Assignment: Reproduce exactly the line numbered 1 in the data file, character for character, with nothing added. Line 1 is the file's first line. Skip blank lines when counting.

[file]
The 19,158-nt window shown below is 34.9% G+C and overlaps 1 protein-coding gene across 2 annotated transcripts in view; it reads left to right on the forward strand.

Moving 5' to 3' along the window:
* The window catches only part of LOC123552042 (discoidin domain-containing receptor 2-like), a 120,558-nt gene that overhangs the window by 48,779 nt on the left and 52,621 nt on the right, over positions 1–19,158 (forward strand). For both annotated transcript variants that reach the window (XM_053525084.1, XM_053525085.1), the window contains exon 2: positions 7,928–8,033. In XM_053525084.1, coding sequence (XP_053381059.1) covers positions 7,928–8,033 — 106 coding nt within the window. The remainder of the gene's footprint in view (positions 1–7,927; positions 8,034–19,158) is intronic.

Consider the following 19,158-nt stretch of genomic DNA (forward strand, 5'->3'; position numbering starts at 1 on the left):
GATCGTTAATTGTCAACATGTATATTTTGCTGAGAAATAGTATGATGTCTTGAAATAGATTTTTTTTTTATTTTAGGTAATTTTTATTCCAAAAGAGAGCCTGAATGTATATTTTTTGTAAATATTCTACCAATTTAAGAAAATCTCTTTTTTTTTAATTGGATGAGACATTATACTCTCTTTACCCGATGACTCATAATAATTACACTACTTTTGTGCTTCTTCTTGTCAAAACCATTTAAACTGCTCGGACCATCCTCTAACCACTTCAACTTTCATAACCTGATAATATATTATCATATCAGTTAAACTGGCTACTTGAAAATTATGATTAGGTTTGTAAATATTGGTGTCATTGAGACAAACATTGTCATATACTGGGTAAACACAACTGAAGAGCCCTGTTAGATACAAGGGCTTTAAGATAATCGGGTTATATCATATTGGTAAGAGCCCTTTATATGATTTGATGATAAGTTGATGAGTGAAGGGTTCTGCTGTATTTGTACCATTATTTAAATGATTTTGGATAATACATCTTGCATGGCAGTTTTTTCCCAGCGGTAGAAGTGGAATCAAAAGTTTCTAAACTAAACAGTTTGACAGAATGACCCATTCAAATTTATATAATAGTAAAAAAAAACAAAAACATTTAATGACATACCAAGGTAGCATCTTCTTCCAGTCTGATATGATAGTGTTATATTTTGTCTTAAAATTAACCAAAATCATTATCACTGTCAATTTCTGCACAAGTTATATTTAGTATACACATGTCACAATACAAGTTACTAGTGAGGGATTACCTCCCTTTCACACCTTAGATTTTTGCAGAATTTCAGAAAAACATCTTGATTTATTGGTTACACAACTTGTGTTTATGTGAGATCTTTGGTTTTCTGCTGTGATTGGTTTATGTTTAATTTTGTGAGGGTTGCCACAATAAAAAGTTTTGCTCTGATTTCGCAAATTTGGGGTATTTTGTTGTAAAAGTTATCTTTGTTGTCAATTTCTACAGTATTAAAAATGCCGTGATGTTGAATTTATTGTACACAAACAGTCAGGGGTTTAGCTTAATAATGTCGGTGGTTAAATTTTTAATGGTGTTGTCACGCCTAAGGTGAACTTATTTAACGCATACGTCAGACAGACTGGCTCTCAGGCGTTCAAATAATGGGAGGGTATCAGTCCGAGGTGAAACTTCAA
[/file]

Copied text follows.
The 19,158-nt window shown below is 34.9% G+C and overlaps 1 protein-coding gene across 2 annotated transcripts in view; it reads left to right on the forward strand.